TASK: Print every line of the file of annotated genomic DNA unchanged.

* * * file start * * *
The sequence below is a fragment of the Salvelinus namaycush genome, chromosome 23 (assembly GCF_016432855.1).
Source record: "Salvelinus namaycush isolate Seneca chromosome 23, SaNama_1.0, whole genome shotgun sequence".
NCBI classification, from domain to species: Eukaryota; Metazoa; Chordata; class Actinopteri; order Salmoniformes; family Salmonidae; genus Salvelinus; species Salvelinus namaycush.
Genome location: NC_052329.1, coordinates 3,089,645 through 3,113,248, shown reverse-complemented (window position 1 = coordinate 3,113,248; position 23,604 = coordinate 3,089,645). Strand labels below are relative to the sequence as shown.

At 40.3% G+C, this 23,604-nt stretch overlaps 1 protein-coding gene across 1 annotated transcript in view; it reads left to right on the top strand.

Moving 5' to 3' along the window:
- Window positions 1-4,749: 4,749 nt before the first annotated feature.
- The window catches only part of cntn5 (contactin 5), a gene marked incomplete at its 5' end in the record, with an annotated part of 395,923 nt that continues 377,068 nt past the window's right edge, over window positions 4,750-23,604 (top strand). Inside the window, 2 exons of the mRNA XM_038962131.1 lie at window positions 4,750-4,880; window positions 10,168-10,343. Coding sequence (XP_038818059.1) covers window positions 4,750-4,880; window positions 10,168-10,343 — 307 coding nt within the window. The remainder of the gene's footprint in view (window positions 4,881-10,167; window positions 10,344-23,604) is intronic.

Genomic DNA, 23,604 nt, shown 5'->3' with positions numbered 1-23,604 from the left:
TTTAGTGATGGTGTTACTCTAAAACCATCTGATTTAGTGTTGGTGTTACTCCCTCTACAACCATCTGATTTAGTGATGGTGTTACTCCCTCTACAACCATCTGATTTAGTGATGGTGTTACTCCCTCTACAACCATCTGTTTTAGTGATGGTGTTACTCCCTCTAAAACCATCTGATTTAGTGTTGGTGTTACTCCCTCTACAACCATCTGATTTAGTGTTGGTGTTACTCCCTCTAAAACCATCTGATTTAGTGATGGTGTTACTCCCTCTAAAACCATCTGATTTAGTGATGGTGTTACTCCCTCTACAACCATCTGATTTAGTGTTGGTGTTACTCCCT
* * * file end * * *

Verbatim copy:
The sequence below is a fragment of the Salvelinus namaycush genome, chromosome 23 (assembly GCF_016432855.1).
Source record: "Salvelinus namaycush isolate Seneca chromosome 23, SaNama_1.0, whole genome shotgun sequence".
NCBI classification, from domain to species: Eukaryota; Metazoa; Chordata; class Actinopteri; order Salmoniformes; family Salmonidae; genus Salvelinus; species Salvelinus namaycush.
Genome location: NC_052329.1, coordinates 3,089,645 through 3,113,248, shown reverse-complemented (window position 1 = coordinate 3,113,248; position 23,604 = coordinate 3,089,645). Strand labels below are relative to the sequence as shown.

At 40.3% G+C, this 23,604-nt stretch overlaps 1 protein-coding gene across 1 annotated transcript in view; it reads left to right on the top strand.

Moving 5' to 3' along the window:
- Window positions 1-4,749: 4,749 nt before the first annotated feature.
- The window catches only part of cntn5 (contactin 5), a gene marked incomplete at its 5' end in the record, with an annotated part of 395,923 nt that continues 377,068 nt past the window's right edge, over window positions 4,750-23,604 (top strand). Inside the window, 2 exons of the mRNA XM_038962131.1 lie at window positions 4,750-4,880; window positions 10,168-10,343. Coding sequence (XP_038818059.1) covers window positions 4,750-4,880; window positions 10,168-10,343 — 307 coding nt within the window. The remainder of the gene's footprint in view (window positions 4,881-10,167; window positions 10,344-23,604) is intronic.

Genomic DNA, 23,604 nt, shown 5'->3' with positions numbered 1-23,604 from the left:
TTTAGTGATGGTGTTACTCTAAAACCATCTGATTTAGTGTTGGTGTTACTCCCTCTACAACCATCTGATTTAGTGATGGTGTTACTCCCTCTACAACCATCTGATTTAGTGATGGTGTTACTCCCTCTACAACCATCTGTTTTAGTGATGGTGTTACTCCCTCTAAAACCATCTGATTTAGTGTTGGTGTTACTCCCTCTACAACCATCTGATTTAGTGTTGGTGTTACTCCCTCTAAAACCATCTGATTTAGTGATGGTGTTACTCCCTCTAAAACCATCTGATTTAGTGATGGTGTTACTCCCTCTACAACCATCTGATTTAGTGTTGGTGTTACTCCCT